That success spurred Jackson’s label, CBS, to throw some justified muscle at MTV, which had been painfully and obviously slow to add Black artists into rotation. CBS head Walter Yetnikoff threatened to pull all CBS artists from the channel if they would continue refusing to play “Billie Jean”.
Not that CBS was always all-in. Jackson paid for the “Beat It” video himself, shot around L.A’s Skid Row with both dancers and local gang members as extras. Any MTV reluctance over the video’s subject matter (MJ stops gang violence through dance! Gasp!) was quelled by “Billie Jean”‘s success and a desire not to have to find videos to fill the gaps left behind if they couldn’t use CBS-affiliated artists.
Starting the album with eventual fourth single “Wanna Be Startin’ Somethin'” was a canny choice, as it most closely resembles the material on Off The Wall.
VIDEO: Michael Jackson “Wanna Be Startin’ Somethin'”
It’s built off a percussive groove that resembles the one from People’s Choice’s 1975 hit “Do It Any Way You Wanna”, only sped up. It’s not the only cribbing Jacakson did, as the latter chant of “mama-say mama-sa ma-ma-coo-sa” is a virtual lift from Manu Dbango’s 1972 “Soul Makossa”.
There was later litigation. Jackson settled with Dbango, who received no songwriting credit, later receiving liner notes credit on Rihanna’s “Don’t Stop The Music”, which sampled the Jackson hit.
In the hands of Jackson and his studio musicians, the influences get turned into in irresistable reminder that, all the “disco sucks” blather of the preceding years aside, dance music wasn’t going away in the ’80s, either.
“Human Nature” is the lushly intimate love ballad that appeared by happenstance. Steve Porcaro had stopped by his way to see his five-year-old daughter on the way to the mixing of Toto IV. His daughter had been hurt by a boy that day at school and asked her father why. As he tried to explain the boy’s actions as “human nature”, it hit him that there was a song there. That night, as the rest of the band mixed “Africa”, Porcaro went to the piano and recorded a demo version.
Jones heard the demo by accident. He’d been asking David Paich, Toto’s other keyboard player, for songs. One day, Paich asked Porcaro, who was living with him at the time, to dub a couple of song ideas he’d been working on to a cassette tape.The only tape handy was the one Porcaro recorded “Human Nature” on. So he quickly dubbed Paich’s demos on the other side, marking that side of the tape as the one to listen to.
But as fate would have it,he was listening to the demos on a player that would automatically play the other side without flipping the cassette over. There was “Human Nature”. Jones immediately thought it had hit potential and brought in Bettis to rewrite the verses, keeping the song’s musical structure and chorus intact.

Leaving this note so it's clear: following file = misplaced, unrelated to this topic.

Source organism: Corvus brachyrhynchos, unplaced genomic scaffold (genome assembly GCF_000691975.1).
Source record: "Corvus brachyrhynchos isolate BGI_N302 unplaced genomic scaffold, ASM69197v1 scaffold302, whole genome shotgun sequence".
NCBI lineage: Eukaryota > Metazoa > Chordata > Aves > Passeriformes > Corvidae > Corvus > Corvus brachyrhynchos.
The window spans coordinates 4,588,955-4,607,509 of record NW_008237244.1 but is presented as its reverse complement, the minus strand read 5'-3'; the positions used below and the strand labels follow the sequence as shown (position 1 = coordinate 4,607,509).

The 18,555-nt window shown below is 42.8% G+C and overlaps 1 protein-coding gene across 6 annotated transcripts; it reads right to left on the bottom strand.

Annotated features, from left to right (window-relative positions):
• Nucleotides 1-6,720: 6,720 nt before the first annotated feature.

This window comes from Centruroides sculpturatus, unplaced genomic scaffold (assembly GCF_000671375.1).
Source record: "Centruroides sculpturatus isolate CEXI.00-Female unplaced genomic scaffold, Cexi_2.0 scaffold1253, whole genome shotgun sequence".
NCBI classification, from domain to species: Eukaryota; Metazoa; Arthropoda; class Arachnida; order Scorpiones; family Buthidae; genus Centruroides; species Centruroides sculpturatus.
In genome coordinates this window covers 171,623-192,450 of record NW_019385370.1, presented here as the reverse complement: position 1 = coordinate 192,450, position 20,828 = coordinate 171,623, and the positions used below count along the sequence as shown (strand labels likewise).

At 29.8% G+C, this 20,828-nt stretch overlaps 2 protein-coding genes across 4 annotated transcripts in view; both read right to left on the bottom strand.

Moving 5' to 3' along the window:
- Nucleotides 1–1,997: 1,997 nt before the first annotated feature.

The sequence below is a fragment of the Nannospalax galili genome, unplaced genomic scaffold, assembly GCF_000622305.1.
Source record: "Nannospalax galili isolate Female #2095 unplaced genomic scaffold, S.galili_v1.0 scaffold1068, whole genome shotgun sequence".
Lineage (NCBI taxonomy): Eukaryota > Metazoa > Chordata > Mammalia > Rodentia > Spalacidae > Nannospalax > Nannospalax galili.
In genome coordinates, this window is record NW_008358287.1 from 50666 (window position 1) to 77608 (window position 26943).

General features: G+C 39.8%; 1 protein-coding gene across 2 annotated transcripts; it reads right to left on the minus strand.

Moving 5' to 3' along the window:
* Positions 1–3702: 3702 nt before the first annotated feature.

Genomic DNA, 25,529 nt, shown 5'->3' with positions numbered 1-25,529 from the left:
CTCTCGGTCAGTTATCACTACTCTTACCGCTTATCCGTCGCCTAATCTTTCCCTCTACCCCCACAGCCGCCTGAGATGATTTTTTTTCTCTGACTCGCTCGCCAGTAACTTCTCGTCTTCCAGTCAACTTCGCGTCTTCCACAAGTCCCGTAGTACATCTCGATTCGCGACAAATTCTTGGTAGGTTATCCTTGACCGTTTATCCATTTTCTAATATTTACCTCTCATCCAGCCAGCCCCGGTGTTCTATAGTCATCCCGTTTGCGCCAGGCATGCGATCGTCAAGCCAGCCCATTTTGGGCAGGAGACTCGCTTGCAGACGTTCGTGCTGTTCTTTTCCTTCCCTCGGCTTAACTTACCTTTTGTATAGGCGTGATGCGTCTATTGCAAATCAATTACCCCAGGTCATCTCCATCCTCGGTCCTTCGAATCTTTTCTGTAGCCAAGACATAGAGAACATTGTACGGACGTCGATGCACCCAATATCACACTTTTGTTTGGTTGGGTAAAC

Jones had the title for “P.Y.T. (Pretty Young Thing)”, but not the song. Various writers took a crack at it. Jackson and Greg Phillinganes came up with one that was nice enough, but not the tempo Jones wanted. Ingram’s demo was more to his liking. Jones suggested some changes, including the chant section (the “Na Na Na Na Na” parts coming from Jackson’s sisters Janet and LaToya).
AUDIO: Michael Jackson “P.Y.T. (Pretty Young Thing)”
Whatever one thinks of the insecurities of an artist believing their multi-platinum (9 times over in the U.S. alone at this writing) album somehow wasn’t “respected” enough, it’s clear Jackson channeled that into his vocals, whether it’s the passion and anger elsewhere or the sheer fun he seems to be having on “P.Y.T.”
The title song’s placement in the middle of the album is an oddity, as it would have been a perfect closer.
A Temperton song, it had different working titles and none of the horror movie imagery. A version called “Starlight”, which appears on the recently released Thriller 40 along with other demos and remixes, likewise could have been a hit as a single on Off The Wall, which featured Temperton-penned hits “Rock With You” and “Off The Wall”, or the Jacksons’ 1980 album Triumph.
After considering other titles, including “Midnight Man”, Temperton came up with “Thriller”. After hearing Jackson sing the word a few times, Temperton, worried it was a bad title, realized otherwise. He came up with the lyrics in a few hours. He felt the song needed a speech of some kind at the end, but didn’t have an idea of what it would be, other than it would be cool to have an actor known for horror do it.
Jones’ wife at the time, Peggy Lipton, knew Vincent Price, who was glad to do it. The idea was to have Price improvise his speech. The night before Jones called Temperton late, nervous that Price, who wasn’t used to appearing on pop music records, could have trouble with improv.